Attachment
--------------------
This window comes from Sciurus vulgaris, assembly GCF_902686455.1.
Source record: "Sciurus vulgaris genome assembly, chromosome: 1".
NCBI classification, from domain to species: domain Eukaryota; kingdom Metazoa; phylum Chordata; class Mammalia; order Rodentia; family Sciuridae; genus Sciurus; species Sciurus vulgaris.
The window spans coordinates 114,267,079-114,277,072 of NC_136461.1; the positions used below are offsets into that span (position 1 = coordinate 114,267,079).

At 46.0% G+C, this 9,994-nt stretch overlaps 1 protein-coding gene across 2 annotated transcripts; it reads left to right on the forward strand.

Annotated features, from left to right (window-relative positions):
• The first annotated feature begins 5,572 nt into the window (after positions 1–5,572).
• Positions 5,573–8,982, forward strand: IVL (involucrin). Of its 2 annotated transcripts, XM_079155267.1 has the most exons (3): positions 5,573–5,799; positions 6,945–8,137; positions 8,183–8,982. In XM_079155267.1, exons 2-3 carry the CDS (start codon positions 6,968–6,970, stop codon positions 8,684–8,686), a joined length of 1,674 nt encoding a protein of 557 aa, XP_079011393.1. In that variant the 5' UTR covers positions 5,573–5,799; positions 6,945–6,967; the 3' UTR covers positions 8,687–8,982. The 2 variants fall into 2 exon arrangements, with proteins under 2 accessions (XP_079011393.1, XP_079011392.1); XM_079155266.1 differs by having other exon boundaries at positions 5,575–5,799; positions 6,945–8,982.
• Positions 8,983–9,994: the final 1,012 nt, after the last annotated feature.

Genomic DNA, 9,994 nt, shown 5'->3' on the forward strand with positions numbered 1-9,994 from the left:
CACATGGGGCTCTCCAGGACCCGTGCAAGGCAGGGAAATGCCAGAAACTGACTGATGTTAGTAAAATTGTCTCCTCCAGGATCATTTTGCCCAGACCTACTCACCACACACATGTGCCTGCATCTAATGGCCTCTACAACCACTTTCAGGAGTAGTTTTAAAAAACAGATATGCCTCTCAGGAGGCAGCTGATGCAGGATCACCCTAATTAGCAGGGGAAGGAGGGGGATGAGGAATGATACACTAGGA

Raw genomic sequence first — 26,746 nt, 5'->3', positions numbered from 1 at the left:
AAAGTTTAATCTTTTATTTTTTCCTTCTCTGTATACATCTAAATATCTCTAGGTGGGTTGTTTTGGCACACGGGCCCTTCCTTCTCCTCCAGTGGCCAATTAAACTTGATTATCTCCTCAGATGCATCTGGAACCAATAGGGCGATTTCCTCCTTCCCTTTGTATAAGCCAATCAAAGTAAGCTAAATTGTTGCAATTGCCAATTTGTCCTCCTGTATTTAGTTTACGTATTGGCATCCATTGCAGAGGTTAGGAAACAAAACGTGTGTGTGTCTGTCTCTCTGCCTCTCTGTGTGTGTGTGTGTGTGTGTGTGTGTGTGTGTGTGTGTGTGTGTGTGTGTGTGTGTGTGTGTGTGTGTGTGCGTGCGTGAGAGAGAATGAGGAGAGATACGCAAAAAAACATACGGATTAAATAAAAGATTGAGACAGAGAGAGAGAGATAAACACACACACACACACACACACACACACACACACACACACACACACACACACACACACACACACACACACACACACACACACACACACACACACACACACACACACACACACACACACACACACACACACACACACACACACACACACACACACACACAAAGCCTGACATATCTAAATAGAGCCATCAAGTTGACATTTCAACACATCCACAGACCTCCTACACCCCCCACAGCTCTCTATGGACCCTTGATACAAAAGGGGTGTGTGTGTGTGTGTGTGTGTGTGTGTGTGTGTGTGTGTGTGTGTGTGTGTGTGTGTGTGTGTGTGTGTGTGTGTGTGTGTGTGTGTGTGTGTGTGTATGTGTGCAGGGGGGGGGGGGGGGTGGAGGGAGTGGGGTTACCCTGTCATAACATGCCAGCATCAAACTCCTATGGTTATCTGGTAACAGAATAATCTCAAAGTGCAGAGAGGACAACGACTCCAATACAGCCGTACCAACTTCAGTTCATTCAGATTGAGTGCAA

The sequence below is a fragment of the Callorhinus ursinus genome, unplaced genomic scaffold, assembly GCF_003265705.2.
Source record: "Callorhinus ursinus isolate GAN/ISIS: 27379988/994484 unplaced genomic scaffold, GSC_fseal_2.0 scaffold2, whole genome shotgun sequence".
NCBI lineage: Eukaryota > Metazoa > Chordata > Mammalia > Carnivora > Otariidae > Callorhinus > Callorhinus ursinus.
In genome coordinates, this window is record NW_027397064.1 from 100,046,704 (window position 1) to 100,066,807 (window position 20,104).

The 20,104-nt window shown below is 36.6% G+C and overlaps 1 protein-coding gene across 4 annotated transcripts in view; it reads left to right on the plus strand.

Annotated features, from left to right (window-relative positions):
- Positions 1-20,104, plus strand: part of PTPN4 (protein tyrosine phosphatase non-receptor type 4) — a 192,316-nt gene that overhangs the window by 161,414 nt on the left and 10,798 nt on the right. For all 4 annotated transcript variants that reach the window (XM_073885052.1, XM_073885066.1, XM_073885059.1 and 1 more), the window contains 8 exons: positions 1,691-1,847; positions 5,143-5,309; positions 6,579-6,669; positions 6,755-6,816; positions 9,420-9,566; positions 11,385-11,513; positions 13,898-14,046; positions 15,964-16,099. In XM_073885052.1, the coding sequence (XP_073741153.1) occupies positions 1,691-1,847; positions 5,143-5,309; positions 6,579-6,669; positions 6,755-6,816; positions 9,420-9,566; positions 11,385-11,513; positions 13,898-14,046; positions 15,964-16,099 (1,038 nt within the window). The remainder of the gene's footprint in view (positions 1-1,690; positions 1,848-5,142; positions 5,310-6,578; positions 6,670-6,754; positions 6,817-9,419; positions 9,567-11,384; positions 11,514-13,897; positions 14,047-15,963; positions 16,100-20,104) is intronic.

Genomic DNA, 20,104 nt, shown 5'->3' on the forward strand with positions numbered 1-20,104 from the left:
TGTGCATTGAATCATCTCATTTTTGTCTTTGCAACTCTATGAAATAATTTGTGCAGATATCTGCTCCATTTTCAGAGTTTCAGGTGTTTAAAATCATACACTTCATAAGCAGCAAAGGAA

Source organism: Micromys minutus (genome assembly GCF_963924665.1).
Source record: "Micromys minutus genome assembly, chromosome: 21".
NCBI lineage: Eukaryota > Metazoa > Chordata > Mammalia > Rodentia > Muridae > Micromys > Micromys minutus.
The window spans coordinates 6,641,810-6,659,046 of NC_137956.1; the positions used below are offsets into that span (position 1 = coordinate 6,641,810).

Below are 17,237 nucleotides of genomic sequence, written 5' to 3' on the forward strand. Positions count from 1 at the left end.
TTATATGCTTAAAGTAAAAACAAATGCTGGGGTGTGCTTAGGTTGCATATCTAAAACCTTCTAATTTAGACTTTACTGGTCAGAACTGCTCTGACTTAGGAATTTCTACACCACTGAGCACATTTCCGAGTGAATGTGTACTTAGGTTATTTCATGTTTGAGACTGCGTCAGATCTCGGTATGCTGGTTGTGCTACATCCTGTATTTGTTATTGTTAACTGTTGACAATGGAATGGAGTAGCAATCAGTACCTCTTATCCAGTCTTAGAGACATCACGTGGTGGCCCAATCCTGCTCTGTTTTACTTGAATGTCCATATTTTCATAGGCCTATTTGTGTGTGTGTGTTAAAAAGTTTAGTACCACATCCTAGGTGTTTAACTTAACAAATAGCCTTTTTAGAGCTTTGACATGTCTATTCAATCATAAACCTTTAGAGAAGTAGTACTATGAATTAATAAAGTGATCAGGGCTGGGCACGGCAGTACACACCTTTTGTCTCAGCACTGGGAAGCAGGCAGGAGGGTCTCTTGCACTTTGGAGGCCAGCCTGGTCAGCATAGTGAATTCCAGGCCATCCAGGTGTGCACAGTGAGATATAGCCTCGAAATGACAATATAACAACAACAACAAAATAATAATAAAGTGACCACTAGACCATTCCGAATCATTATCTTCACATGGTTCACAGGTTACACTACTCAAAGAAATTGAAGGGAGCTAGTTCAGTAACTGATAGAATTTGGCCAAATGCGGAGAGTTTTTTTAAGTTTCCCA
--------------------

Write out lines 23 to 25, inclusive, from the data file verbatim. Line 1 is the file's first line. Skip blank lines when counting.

Source organism: Micromys minutus (genome assembly GCF_963924665.1).
Source record: "Micromys minutus genome assembly, chromosome: 21".
NCBI lineage: Eukaryota > Metazoa > Chordata > Mammalia > Rodentia > Muridae > Micromys > Micromys minutus.